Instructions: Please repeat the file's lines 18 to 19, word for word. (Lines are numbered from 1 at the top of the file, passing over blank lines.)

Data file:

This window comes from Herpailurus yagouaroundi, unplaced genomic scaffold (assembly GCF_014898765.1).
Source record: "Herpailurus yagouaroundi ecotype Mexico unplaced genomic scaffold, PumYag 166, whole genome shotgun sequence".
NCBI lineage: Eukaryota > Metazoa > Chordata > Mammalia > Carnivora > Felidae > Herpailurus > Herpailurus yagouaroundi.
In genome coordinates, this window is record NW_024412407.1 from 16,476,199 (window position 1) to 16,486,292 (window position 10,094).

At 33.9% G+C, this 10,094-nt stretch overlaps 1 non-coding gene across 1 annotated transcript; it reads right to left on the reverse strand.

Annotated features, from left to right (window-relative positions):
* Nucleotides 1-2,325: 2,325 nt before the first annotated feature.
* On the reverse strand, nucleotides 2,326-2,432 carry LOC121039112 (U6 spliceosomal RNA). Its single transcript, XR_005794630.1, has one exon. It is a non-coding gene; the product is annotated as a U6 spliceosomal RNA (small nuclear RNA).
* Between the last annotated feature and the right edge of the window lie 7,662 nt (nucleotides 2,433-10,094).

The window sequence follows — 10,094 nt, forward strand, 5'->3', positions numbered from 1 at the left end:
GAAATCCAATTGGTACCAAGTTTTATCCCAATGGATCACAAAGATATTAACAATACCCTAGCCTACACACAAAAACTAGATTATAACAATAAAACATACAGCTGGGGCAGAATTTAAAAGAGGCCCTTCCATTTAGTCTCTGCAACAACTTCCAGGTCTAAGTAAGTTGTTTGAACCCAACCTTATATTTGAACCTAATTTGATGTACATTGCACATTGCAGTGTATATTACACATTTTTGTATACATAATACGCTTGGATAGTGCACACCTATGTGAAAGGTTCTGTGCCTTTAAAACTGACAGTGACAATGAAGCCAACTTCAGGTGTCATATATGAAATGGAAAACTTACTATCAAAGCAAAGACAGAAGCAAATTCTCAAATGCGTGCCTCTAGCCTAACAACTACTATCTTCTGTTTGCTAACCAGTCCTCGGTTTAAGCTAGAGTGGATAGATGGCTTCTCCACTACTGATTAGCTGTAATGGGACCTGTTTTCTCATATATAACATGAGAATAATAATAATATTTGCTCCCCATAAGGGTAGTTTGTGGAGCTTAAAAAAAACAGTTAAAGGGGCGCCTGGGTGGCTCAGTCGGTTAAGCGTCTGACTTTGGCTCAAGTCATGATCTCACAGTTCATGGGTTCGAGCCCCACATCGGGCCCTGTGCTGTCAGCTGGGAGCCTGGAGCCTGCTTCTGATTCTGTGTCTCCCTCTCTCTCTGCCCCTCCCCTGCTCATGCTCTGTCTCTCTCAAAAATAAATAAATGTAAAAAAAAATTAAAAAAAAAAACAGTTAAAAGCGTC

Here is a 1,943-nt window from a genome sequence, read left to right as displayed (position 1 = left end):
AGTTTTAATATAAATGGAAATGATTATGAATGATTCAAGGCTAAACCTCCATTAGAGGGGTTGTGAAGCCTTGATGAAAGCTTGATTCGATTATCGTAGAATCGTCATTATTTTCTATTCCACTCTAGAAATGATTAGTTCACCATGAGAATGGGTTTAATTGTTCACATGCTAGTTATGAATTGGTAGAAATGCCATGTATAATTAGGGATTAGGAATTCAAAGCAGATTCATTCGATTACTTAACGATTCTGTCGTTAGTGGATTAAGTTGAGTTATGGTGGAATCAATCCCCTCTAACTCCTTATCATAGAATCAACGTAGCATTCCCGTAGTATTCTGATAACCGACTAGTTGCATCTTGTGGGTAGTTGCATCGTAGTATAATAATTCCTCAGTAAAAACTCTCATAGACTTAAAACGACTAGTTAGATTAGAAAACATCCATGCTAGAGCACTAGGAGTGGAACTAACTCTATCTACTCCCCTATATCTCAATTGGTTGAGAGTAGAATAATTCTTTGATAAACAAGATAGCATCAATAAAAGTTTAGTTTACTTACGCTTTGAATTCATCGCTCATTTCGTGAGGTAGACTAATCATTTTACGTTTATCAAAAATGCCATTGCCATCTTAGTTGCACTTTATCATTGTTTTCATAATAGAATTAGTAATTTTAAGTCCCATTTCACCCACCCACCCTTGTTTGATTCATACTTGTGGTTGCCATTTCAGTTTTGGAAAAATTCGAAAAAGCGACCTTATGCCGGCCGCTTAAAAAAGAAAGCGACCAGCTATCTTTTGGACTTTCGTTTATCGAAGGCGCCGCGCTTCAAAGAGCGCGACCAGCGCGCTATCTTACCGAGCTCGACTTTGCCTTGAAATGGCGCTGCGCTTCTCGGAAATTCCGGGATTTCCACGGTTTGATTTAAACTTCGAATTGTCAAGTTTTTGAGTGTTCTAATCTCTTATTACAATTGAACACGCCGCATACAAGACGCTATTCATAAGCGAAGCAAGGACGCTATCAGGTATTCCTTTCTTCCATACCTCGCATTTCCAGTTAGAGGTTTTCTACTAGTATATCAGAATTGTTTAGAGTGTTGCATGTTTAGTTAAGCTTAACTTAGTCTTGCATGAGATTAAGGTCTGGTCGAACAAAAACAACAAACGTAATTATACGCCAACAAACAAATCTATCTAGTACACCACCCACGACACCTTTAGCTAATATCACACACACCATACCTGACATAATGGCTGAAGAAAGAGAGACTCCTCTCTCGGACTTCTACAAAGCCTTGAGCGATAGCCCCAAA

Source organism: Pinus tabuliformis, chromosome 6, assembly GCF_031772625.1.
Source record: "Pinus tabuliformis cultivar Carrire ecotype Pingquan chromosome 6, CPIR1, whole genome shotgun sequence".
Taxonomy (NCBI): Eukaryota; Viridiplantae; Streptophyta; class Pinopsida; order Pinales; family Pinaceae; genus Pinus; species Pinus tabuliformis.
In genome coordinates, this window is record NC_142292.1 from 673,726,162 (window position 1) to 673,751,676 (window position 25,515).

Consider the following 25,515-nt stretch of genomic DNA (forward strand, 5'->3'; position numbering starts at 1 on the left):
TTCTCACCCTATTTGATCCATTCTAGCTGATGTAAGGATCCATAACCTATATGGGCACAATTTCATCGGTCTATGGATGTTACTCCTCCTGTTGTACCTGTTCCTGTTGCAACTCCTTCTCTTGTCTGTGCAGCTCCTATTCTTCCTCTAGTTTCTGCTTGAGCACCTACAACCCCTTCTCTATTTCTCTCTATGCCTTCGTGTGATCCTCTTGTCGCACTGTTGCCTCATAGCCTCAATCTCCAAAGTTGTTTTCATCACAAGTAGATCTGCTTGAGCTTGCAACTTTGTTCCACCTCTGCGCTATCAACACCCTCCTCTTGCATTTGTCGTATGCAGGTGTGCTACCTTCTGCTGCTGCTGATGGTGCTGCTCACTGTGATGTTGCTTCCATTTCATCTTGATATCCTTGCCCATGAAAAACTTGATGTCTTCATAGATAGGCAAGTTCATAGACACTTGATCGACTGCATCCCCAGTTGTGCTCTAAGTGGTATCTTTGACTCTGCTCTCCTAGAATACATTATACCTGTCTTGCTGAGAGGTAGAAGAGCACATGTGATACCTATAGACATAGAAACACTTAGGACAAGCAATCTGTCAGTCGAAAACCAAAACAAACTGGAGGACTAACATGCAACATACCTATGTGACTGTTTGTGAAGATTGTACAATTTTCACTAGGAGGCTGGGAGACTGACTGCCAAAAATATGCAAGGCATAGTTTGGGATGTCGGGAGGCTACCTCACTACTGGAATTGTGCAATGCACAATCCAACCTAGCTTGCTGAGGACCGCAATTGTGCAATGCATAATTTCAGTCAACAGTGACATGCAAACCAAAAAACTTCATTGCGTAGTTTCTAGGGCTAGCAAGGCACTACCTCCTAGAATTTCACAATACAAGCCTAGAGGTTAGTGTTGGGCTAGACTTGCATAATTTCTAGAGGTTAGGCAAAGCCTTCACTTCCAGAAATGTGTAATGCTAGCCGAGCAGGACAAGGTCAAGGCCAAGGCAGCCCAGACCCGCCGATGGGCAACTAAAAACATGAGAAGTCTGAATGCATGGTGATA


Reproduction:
Consider the following 25,515-nt stretch of genomic DNA (forward strand, 5'->3'; position numbering starts at 1 on the left):
TTCTCACCCTATTTGATCCATTCTAGCTGATGTAAGGATCCATAACCTATATGGGCACAATTTCATCGGTCTATGGATGTTACTCCTCCTGTTGTACCTGTTCCTGTTGCAACTCCTTCTCTTGTCTGTGCAGCTCCTATTCTTCCTCTAGTTTCTGCTTGAGCACCTACAACCCCTTCTCTATTTCTCTCTATGCCTTCGTGTGATCCTCTTGTCGCACTGTTGCCTCATAGCCTCAATCTCCAAAGTTGTTTTCATCACAAGTAGATCTGCTTGAGCTTGCAACTTTGTTCCACCTCTGCGCTATCAACACCCTCCTCTTGCATTTGTCGTATGCAGGTGTGCTACCTTCTGCTGCTGCTGATGGTGCTGCTCACTGTGATGTTGCTTCCATTTCATCTTGATATCCTTGCCCATGAAAAACTTGATGTCTTCATAGATAGGCAAGTTCATAGACACTTGATCGACTGCATCCCCAGTTGTGCTCTAAGTGGTATCTTTGACTCTGCTCTCCTAGAATACATTATACCTGTCTTGCTGAGAGGTAGAAGAGCACATGTGATACCTATAGACATAGAAACACTTAGGACAAGCAATCTGTCAGTCGAAAACCAAAACAAACTGGAGGACTAACATGCAACATACCTATGTGACTGTTTGTGAAGATTGTACAATTTTCACTAGGAGGCTGGGAGACTGACTGCCAAAAATATGCAAGGCATAGTTTGGGATGTCGGGAGGCTACCTCACTACTGGAATTGTGCAATGCACAATCCAACCTAGCTTGCTGAGGACCGCAATTGTGCAATGCATAATTTCAGTCAACAGTGACATGCAAACCAAAAAACTTCATTGCGTAGTTTCTAGGGCTAGCAAGGCACTACCTCCTAGAATTTCACAATACAAGCCTAGAGGTTAGTGTTGGGCTAGACTTGCATAATTTCTAGAGGTTAGGCAAAGCCTTCACTTCCAGAAATGTGTAATGCTAGCCGAGCAGGACAAGGTCAAGGCCAAGGCAGCCCAGACCCGCCGATGGGCAACTAAAAACATGAGAAGTCTGAATGCATGGTGATA